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VIRTUAL - Society Sunday
January 3, 2021 @ 11:30 am - 6:00 pm CST Central Time
This is an online event.
Sponsored by: AIA Societies Committee
Join us for Society Sunday, on January 3, 2021, to kick off the AIA’s Annual Meeting.
Discoveries in the Desert: The North Kharga Oasis Darb Ain Amur Survey
Kharga Oasis, the largest oasis in the western desert has been relatively unexplored until recently. Recent work has revealed a series of large Roman forts, petroglyphs, and Pharaonic inscriptions that reveal the long and rich history of exploitation of this oasis. An overview of new discoveries made by the North Kharga Oasis Darb Ain Amur Survey will be presented.
Prof. Salima Ikram is Distinguished Professor of Egyptology at the American University in Cairo, Extraordinary Professor at Stellenbosch University, and and is a Research Fellow at the Smithsonian’s Natural History Museum. She has worked as an archaeologist in Egypt since 1986. She has co-directed the Predynastic Gallery project and the North Kharga Oasis Survey, and has directed the Animal Mummy Project, the North Kharga Oasis Darb Ain Amur Survey, which focuses on rock art, and the Amenmesse Mission of KV10 and KV63 in the Valley of the Kings. She has also worked in Egypt, Sudan, and Turkey as an archaeozoologist. A member of the American Academy of Arts and Sciences, Dr. Ikram has published extensively in both scholarly and popular venues (for adults and children) on diverse subject matters, ranging from traditional Egyptological subjects to zooarchaeological topics. Currently her research focuses on the changing climate of Egypt as reflected in the fauna, relying on evidence derived from pictorial, textual, archaeozoological, and climatological evidence; changing food sources and eating habits; rock art; and funerary customs.
Digital Archaeology for a Virtual World
Join us as AIA Societies Committee member Carolyn Laferrière moderates a panel discussion about digital archaeology. Hear from team members from Peopling the Past, Digital Hammurabi, and Everyday Orientalism.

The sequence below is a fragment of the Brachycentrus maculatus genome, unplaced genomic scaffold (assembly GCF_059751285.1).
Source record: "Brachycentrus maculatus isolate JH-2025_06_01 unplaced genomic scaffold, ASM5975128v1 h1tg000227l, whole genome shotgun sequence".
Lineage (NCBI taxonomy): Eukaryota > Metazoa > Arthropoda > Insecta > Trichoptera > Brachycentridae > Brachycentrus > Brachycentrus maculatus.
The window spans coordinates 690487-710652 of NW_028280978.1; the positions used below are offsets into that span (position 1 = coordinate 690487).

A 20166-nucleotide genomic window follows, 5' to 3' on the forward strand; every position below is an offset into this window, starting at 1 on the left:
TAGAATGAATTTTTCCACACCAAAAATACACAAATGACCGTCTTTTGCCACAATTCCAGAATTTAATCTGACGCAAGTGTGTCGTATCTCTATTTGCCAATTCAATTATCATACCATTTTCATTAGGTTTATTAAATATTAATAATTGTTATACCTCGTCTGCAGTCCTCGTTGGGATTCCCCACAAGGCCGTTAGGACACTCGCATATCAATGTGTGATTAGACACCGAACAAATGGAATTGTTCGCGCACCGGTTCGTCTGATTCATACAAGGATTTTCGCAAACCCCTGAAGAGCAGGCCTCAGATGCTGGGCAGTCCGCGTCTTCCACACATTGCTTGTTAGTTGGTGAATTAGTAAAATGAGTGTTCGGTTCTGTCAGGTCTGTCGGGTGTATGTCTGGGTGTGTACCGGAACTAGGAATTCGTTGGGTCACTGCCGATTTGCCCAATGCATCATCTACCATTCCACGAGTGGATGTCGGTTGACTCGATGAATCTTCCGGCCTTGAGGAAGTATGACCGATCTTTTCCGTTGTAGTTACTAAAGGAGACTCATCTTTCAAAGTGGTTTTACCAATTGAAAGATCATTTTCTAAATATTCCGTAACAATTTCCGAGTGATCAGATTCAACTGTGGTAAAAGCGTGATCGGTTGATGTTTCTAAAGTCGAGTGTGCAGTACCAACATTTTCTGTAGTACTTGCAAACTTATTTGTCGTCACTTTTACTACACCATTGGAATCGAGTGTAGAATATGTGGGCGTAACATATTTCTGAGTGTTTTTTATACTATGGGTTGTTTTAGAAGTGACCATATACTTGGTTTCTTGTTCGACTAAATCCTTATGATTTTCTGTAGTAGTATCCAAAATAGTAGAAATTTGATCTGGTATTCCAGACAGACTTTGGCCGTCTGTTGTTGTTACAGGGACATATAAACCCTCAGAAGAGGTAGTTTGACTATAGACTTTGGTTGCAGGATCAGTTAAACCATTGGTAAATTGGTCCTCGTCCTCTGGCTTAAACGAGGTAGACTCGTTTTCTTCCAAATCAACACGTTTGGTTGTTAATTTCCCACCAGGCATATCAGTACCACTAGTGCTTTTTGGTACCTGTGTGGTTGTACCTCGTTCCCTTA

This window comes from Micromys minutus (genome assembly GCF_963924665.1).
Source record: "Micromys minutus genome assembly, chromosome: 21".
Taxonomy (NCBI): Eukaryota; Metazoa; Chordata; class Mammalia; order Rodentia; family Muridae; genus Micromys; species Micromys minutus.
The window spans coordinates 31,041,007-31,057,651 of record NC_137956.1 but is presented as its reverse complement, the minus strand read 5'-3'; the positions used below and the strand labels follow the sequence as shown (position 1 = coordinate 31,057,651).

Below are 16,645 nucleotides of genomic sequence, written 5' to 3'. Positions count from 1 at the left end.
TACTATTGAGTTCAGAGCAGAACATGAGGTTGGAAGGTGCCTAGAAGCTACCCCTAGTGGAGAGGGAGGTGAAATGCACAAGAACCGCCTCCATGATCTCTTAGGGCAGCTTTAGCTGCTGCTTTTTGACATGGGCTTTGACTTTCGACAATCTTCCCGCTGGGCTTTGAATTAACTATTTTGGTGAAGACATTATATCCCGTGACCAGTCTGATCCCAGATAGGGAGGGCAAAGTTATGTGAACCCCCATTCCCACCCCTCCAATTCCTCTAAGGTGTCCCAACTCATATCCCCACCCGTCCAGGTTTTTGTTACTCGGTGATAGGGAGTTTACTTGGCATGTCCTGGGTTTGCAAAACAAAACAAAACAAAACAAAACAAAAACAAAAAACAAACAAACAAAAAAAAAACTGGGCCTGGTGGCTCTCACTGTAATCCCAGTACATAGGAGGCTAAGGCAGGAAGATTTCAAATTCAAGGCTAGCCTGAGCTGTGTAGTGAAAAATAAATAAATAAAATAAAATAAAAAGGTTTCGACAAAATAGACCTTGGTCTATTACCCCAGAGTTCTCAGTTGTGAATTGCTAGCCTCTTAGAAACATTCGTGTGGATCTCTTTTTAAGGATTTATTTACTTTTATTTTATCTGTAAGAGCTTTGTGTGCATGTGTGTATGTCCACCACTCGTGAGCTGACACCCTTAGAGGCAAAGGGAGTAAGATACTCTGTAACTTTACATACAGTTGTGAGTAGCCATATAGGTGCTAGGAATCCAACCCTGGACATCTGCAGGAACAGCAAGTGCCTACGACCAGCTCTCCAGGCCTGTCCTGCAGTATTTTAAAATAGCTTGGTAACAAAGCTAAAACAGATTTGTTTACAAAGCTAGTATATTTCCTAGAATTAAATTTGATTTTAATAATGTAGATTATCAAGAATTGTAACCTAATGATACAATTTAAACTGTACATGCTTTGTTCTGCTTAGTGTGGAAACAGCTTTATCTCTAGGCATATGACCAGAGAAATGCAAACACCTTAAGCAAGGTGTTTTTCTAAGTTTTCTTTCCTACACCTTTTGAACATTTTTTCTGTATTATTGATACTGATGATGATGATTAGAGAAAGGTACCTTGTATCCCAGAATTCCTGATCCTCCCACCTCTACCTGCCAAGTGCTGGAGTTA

Digital Hammurabi is a public outreach/digital humanities project that aims to provide reliable, accurate information about the Ancient Near East and surrounding areas in an entertaining and engaging fashion. Resources about the Ancient Near East are few and far between, and often filled with misinformation. Digital Hammurabi tries to fill that need through interviews with researchers, and educational videos, as well as self-published books aimed at a non-specialist audience.
Panelists: Megan Lewis and Joshua Bowen.
Peopling the Past is a Digital Humanities initiative that hosts free, open-access resources for teaching and learning about real people in the ancient world and the people who study them.
Panelist: Christine Johnston. Peopling the Past Team: Carolyn M. Laferriere, Chelsea A.M. Gardner, Christine Johnston, Megan Daniels, Melissa Funke and Sabrina C. Higgins.
Everyday Orientalism is a platform for discussing and challenging the ways in which western history and power have shaped people’s views of the Middle East and other non-western cultures.
Panelists: Katherine Blouin and Usama Ali Gad. Everyday Orientalism team: Katherine Blouin, Usama Ali Gad, and Rachel Mairs